Reviewing a masterpiece is a tall order.
Not only by the mere fact that stating that a book is a masterpiece, but then having to try and explain it to a vaguely interested third party.
Well, here we go.
Set in the early 1960's, The Butcher Boy is the tale of Francie Brady, a young boy becoming a teenager. Despite his home life being a nightmare with an abusive, alcoholic father and a depressed, suicidal mother who bears the brunt of the abuse, Francie has his friend Joe and their hideaway by the river. Here, they fantasise about winning a "...million billion trillion dollars...", tell fish to fuck off and have the time of their lives.
Things take a turn for the worst when the Nugents move back to the town from England. After a childish prank goes wrong, Mrs. Nugent berates the Bradys by accusing them of being nothing but pigs. Francie takes this to heart, with tragic and horrendous consequences.
First published in 1992, Patrick McCabe showed himself to be one of Ireland's most brilliant writers with this, his fourth novel. Combining the ambiguity of Samuel Beckett with the stream of conscience narrative of Joyce (with a little Bret Easton Ellis thrown in), The Butcher Boy is a heartbreakingly funny, devastatingly sad read of a young boy whose life spirals out of control while others watch.
Within the first five pages, the scene is set and the major themes are introduced. The famous opening line of "When I was a young lad twenty or thirty or forty years ago..." not only flags up that this is a storyteller who might have trouble telling the truth, but is also reminiscent of the kind of folk tales told by people of a certain age to their grandchildren. Hence, memory becomes a weapon. It carries the pain and misery on to a new generation.
We see how Francie (inadvertently) longs to escape his abusive surroundings, but this is contrasted by his guilt over his mother's suicide. By believing that he'd let her down the way his father did, he resigns himself to a vicious circle of abuse passed on from father to son. The reader can see it a mile off, but the fact that Francie either doesn't (or chooses not to acknowledge it) makes it all the more heart wrenching.
Although not commented upon much at the time, retrospective pieces have focused on the sex abuse carried out on Francie. Julie Parsons has written that, at the time:
...we seemed to know little about the horrors of the industrial schools, the Magdalene laundries, the widespread abuse of children by Church and State...But the story of Francie is the story of those who suffered.
Here is an example of McCabe tapping into a trait of Irish people around this time; to view those who were a tad 'off the rails' (so to speak) as "never being the same since they were in that home." By making such a statement, we pretend to be sympathetic to the plight of the individual. But we also acknowledge that there was something in that "home" that has driven them to such behaviour.
Hear nothing, see nothing, say nothing.
Much has been made of the idea that the novel is a commentary on Ireland's neo-colonial status. Tim Gauthier from the University of Nevada has written about how:
The struggles of Francie Brady...invoke both neo-colonial Ireland's anguished residual relationship with the colonizer and its search for nationhood. Francie's ambivalent relationship with the community, his search for identity, his lack of a sense of history combined with an idealization of the past, his fascination with the life led by the Nugents as adopters and representatives of dominant culture values, and finally his own self-loathing all mirror the country's neo-colonial condition. McCabe's novel, in effect, attempts to stretch neo-colonial discourse to its limits, calling into question both notions of nationhood and cultural hybridity.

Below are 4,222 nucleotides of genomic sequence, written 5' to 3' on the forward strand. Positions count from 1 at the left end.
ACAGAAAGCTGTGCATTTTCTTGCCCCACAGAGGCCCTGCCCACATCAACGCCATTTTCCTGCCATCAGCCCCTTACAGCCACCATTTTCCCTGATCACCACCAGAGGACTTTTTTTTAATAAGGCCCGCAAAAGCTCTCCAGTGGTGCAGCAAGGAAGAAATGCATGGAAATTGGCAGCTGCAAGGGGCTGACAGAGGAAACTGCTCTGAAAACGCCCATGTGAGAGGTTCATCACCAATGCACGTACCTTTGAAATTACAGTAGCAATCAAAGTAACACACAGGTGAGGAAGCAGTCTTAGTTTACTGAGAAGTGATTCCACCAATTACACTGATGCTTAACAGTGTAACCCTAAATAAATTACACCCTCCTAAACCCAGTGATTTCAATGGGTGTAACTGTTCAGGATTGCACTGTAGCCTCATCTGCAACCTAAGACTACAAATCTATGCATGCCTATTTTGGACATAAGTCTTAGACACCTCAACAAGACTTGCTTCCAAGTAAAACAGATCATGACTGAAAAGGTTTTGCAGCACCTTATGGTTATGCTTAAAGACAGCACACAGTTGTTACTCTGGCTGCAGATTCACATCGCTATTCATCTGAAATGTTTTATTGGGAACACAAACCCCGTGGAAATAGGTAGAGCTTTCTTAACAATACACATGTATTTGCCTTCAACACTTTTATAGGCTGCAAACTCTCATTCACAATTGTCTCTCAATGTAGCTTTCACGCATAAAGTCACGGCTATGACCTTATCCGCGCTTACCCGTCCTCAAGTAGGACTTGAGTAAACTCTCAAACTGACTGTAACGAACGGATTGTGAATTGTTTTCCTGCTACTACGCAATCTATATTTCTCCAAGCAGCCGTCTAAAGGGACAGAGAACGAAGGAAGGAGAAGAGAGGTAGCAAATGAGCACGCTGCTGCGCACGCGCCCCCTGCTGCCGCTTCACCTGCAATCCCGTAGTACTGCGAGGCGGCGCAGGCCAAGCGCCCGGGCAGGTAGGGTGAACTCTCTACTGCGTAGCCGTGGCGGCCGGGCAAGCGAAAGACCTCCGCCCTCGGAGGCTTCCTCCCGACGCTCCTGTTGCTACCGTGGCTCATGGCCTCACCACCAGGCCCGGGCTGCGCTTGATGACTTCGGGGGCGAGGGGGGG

Certainly, with the book being set at the beginning of the 1960's, a time where the whole world was preparing itself for nuclear war and Ireland was beginning to attract foreign investors, it was a great time of change. Although I can see what Gauthier is arguing, I feel that simply reducing the book to such terms does it a great injustice as it means the reader views the text through a more historical angle, rather than an emotional one.
Both Rajko Petković and Vesna Ukić Košta I would tend to agree with when they mention how:
It is significant that all the while he is looking towards contemporary popular culture for some sort of role models, Francie turns his back to traditional Irish culture and, needless to say, totally defies and mocks one of the defining elements of Irish national identity, Catholicism...The family, that untouchable and sacred unit heavily fostered by the Catholic Church, and Catholic institutions that should have at least put in more effort to substitute his own family have failed him many times. It is no wonder therefore that Francie both literally and metaphorically kills the symbolic forms of Catholicism so as to destroy links with every notion of drab Irish life that has brought him nothing but misery...It can be therefore argued the narrator and the inmate of the institution for the criminally insane, where he is eventually incarcerated for life and from where he narrates his astounding story, totally defies Eamon de Valera’s utopian image of Ireland. Yearning for the life that this vision naively promised but realizing that he would always remain an outsider to it, Francie resorts to insanity and crime which seem to offer him the only escape.
A seemingly simple tale of adolescence gone wrong, The Butcher Boy captures an Ireland that is both long gone and still residing in the shadows.
Patrick McCabe, 1992, The Butcher Boy. Picador ISBN-13: 978-1447275169
⏩ Christopher Owens was a reviewer for Metal Ireland and finds time to study the history and inherent contradictions of Ireland.